The last year has been declared the ‘Year of the North’ by Halifax, with the region showing the country’s largest house price rises. The lender’s House Price Index for the second quarter of 2003 shows annual regional rises of 36.4% in the North, with Yorkshire and The Humber showing rises of 33%.
All other national regions have experienced double digit increases, but London is at the bottom of the table with the smallest rise in prices at 11.5%. Top spot in the league of towns was Macclesfield, which showed a 51% increase over the last year. The price of an average house in the town has also risen above £200,000 for the first time.
Martin Ellis, chief economist at the Halifax, said: ‘There has been a considerable widening in the North/South property divide over the last ten years. This gap has narrowed a little recently as house price growth in the North has outstripped that in the South. Continuing housing market buoyancy in the North over the second half of the year combined with a pause for breath in the South should close the gap further. Property prices in the South will, however, remain significantly higher than those in the North.’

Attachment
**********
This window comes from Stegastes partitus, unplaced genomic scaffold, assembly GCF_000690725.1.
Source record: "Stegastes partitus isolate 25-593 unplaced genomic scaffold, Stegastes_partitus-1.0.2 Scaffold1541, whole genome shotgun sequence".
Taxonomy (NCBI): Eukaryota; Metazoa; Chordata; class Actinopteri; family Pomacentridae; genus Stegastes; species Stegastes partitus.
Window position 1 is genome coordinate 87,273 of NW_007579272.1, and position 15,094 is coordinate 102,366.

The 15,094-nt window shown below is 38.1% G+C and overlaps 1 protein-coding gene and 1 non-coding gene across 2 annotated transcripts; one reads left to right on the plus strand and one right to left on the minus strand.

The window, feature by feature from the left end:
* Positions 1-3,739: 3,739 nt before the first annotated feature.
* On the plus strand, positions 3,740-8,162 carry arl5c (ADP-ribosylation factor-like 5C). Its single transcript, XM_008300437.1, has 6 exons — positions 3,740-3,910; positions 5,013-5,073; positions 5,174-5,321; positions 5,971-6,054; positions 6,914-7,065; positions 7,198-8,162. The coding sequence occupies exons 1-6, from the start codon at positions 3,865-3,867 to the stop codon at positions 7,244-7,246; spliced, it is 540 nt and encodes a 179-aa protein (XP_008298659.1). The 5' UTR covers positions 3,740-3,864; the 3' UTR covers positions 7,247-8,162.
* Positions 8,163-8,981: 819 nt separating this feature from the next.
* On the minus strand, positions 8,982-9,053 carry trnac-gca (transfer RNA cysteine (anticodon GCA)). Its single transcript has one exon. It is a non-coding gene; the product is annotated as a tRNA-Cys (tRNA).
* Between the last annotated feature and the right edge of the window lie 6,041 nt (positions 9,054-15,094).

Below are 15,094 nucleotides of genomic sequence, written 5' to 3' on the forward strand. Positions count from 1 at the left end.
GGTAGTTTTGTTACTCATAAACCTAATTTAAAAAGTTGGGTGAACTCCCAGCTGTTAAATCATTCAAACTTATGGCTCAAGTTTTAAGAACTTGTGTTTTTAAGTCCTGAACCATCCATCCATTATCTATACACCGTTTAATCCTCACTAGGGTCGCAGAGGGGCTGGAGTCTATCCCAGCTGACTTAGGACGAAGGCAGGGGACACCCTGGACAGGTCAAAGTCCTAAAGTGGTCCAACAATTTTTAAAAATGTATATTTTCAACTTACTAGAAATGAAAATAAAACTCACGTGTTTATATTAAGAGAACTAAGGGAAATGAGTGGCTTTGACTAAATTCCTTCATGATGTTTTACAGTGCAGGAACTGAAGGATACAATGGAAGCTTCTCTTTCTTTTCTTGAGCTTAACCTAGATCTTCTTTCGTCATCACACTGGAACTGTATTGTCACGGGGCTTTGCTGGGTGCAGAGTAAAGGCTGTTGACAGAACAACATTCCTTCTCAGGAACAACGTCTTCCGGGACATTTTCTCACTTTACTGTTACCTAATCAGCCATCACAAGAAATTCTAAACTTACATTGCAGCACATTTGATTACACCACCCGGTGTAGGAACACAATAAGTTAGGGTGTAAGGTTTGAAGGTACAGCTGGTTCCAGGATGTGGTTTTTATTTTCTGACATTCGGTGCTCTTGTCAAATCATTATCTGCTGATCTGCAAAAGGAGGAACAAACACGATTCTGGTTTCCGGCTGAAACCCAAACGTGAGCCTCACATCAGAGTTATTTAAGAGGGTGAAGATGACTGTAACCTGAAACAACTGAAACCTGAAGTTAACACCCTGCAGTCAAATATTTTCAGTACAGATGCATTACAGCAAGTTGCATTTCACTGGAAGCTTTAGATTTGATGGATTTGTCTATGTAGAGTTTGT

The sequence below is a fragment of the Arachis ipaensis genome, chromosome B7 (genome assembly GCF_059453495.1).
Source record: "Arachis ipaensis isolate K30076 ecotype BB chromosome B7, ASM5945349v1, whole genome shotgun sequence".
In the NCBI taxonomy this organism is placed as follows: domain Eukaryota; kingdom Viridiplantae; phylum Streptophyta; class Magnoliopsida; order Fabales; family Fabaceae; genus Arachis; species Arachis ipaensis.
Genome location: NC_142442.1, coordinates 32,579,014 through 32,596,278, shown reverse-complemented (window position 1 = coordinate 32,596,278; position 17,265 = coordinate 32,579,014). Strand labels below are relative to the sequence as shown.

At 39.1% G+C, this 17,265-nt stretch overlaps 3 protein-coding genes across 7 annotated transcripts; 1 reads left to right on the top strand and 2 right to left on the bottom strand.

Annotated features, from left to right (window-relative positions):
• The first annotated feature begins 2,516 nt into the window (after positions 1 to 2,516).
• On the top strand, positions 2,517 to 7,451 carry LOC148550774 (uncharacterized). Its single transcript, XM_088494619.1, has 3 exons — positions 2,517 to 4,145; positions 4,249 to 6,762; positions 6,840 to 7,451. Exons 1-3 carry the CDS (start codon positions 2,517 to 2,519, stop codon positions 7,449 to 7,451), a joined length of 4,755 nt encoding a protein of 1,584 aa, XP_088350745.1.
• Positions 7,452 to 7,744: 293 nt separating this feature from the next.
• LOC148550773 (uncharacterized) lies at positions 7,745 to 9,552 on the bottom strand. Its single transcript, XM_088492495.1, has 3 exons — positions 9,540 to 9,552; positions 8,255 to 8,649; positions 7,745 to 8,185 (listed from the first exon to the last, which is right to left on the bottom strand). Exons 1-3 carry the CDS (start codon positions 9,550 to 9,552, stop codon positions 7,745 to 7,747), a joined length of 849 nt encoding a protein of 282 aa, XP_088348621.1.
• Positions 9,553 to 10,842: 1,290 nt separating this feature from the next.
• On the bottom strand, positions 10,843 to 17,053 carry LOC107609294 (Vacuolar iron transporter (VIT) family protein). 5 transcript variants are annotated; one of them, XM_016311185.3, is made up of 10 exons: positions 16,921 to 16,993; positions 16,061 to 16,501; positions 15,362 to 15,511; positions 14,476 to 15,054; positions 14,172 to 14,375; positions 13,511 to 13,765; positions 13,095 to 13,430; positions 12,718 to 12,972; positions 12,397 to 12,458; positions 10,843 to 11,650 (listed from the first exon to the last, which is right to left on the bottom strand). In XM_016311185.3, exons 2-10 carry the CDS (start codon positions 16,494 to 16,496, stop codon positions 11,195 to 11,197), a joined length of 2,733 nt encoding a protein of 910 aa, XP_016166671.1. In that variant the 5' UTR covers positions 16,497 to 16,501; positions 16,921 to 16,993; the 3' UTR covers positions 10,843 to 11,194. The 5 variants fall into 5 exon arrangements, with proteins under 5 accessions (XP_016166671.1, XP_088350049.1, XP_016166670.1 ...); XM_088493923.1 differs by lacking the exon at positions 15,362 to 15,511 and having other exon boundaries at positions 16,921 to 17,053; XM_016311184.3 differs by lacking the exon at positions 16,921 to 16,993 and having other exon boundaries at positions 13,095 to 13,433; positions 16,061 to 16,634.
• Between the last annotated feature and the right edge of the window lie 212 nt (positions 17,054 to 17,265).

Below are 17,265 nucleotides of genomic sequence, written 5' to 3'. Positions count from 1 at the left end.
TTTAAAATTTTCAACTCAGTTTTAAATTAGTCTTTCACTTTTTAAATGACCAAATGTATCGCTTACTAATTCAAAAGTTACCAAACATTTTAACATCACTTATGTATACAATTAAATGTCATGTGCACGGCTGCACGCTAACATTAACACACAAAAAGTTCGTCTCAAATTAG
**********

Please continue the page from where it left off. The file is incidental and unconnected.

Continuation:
London house prices are still 69% above the UK average. Ten years ago, prices in the capital were only 23% above the national average. In monetary terms, the gap was £14,200 in the second quarter of 1993, and had risen to £89,000 in the same period in 2003.
Looking at the national picture, annual house price inflation has fallen for the seventh month in a row, according to online property market analysts, Rightmove.co.uk. It stood at 26.5% in January 2003 and is now 13.2%. Greater London has bucked the trend and is showing an increase of 2.1%, with the South East (+0.5%) and East Anglia (+1.4) following suit.